Uşar, Onar Ş. (2006) Gendering professionalism: role of dress, space and female relationships in the making of a "professional" woman. Masters thesis, Memorial University of Newfoundland.
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This study is based on a fieldwork research conducted in the head office of a local contracting company in St. John's, Newfoundland and Labrador. It examines various everyday work activities and organizational structures whereby a particular form of professional female employee identity is constructed and the dominant company discourse of professionalism is gendered. During 14 weeks of intensive fieldwork, physical appearance, spatial dynamics, and work relationships between female employees emerged as three interconnected processes through which the women in the company identify and present themselves as professional female workers. My analysis suggests that these processes are embedded in bodily dynamics and intersects with the prevailing discourse of professionalism in the creation of gendered and (hetero)sexualized identities of women in the company. In addition, I discuss the notions of agency and resistance during this creation process and raise critical questions for further consideration.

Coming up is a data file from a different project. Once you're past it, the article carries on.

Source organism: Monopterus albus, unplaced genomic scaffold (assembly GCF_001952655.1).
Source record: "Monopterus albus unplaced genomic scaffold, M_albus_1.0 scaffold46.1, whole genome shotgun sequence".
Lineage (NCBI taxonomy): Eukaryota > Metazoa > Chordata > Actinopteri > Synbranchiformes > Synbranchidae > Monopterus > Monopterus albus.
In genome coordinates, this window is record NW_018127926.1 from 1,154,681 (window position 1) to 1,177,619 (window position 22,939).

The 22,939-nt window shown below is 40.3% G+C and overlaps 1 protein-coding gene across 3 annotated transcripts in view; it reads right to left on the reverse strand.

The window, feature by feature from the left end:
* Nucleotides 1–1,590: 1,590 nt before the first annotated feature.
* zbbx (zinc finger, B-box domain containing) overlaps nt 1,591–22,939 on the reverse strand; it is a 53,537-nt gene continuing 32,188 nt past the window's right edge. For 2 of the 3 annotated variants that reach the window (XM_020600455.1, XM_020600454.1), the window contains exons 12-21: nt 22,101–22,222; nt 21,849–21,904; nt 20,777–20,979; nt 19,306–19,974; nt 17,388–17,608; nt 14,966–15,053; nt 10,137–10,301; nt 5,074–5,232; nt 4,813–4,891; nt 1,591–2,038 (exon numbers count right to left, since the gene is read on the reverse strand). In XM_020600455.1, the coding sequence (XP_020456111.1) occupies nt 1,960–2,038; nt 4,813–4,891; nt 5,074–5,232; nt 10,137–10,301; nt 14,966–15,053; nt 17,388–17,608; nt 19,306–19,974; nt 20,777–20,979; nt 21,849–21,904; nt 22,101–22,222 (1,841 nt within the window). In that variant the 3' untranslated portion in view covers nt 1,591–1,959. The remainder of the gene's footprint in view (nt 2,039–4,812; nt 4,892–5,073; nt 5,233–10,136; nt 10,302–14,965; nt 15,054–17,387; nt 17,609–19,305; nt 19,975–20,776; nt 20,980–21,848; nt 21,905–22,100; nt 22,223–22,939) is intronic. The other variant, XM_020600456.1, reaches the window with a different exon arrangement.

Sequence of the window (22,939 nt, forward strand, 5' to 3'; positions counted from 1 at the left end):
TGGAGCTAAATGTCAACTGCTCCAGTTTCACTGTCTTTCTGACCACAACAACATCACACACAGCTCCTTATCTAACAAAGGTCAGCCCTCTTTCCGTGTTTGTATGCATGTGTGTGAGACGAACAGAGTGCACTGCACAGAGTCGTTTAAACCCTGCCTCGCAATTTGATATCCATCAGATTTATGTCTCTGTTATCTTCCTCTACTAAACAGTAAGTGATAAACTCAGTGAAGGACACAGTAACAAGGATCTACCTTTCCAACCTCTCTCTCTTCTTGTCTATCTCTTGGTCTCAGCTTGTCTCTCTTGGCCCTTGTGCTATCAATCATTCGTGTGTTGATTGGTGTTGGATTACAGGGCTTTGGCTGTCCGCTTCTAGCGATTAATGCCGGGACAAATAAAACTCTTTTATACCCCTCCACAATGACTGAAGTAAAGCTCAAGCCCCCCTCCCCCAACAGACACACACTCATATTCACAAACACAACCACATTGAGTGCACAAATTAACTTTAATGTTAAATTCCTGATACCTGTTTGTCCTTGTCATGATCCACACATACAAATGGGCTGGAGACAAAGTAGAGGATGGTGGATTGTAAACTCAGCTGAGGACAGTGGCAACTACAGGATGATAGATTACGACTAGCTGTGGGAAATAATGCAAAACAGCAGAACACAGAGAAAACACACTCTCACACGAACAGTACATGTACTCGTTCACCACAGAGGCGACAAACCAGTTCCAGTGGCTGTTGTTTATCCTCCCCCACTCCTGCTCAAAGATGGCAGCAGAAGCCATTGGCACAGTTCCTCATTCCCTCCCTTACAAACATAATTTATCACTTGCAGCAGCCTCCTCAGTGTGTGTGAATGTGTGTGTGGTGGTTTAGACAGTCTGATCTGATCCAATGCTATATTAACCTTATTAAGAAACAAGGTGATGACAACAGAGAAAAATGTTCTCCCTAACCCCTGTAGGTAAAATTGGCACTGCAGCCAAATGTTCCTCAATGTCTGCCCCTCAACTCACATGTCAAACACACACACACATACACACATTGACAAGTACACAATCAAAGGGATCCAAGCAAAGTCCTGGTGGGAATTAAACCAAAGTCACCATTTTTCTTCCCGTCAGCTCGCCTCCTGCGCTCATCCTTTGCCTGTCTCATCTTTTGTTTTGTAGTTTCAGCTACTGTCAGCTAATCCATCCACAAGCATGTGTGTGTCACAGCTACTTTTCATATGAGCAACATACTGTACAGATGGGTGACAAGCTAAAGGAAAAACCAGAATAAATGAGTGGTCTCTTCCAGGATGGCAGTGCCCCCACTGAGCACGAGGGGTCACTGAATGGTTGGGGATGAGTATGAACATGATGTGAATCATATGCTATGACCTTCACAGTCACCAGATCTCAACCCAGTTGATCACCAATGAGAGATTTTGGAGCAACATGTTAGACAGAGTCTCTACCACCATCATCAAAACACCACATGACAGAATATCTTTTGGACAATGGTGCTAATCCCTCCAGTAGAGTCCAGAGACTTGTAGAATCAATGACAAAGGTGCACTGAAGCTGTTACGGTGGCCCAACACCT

|Item Type:||Thesis (Masters)|
|Additional Information:||Includes bibliographical references (pages 114-127).|
|Department(s):||Humanities and Social Sciences, Faculty of > Gender Studies|
|Geographic Location:||Newfoundland and Labrador--St. John's|
|Library of Congress Subject Heading:||Women in the professions--Newfoundland and Labrador--St. John's; Women--Employment--Social aspects--Newfoundland and Labrador--St. John's|
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